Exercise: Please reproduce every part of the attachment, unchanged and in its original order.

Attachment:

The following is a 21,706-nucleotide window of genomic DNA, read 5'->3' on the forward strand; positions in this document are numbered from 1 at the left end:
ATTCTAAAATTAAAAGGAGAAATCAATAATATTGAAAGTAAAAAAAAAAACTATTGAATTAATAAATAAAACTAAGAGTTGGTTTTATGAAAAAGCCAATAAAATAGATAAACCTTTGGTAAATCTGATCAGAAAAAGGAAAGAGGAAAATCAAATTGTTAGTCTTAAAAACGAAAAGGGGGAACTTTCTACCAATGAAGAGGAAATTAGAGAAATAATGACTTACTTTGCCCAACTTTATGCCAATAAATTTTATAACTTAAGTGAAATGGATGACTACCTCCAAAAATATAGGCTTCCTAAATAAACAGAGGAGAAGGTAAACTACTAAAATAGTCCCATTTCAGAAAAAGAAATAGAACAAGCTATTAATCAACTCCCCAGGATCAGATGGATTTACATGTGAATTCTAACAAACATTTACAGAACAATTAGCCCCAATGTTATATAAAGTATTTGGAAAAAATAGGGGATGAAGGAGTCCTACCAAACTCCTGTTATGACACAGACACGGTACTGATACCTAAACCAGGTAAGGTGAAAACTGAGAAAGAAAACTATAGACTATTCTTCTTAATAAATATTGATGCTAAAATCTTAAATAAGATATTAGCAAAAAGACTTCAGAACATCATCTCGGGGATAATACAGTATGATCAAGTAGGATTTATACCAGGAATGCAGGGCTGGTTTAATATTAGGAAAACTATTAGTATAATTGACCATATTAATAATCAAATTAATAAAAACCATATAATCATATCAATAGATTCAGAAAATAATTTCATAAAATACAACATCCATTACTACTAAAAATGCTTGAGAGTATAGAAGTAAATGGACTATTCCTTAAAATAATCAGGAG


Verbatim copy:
The following is a 21,706-nucleotide window of genomic DNA, read 5'->3' on the forward strand; positions in this document are numbered from 1 at the left end:
ATTCTAAAATTAAAAGGAGAAATCAATAATATTGAAAGTAAAAAAAAAAACTATTGAATTAATAAATAAAACTAAGAGTTGGTTTTATGAAAAAGCCAATAAAATAGATAAACCTTTGGTAAATCTGATCAGAAAAAGGAAAGAGGAAAATCAAATTGTTAGTCTTAAAAACGAAAAGGGGGAACTTTCTACCAATGAAGAGGAAATTAGAGAAATAATGACTTACTTTGCCCAACTTTATGCCAATAAATTTTATAACTTAAGTGAAATGGATGACTACCTCCAAAAATATAGGCTTCCTAAATAAACAGAGGAGAAGGTAAACTACTAAAATAGTCCCATTTCAGAAAAAGAAATAGAACAAGCTATTAATCAACTCCCCAGGATCAGATGGATTTACATGTGAATTCTAACAAACATTTACAGAACAATTAGCCCCAATGTTATATAAAGTATTTGGAAAAAATAGGGGATGAAGGAGTCCTACCAAACTCCTGTTATGACACAGACACGGTACTGATACCTAAACCAGGTAAGGTGAAAACTGAGAAAGAAAACTATAGACTATTCTTCTTAATAAATATTGATGCTAAAATCTTAAATAAGATATTAGCAAAAAGACTTCAGAACATCATCTCGGGGATAATACAGTATGATCAAGTAGGATTTATACCAGGAATGCAGGGCTGGTTTAATATTAGGAAAACTATTAGTATAATTGACCATATTAATAATCAAATTAATAAAAACCATATAATCATATCAATAGATTCAGAAAATAATTTCATAAAATACAACATCCATTACTACTAAAAATGCTTGAGAGTATAGAAGTAAATGGACTATTCCTTAAAATAATCAGGAG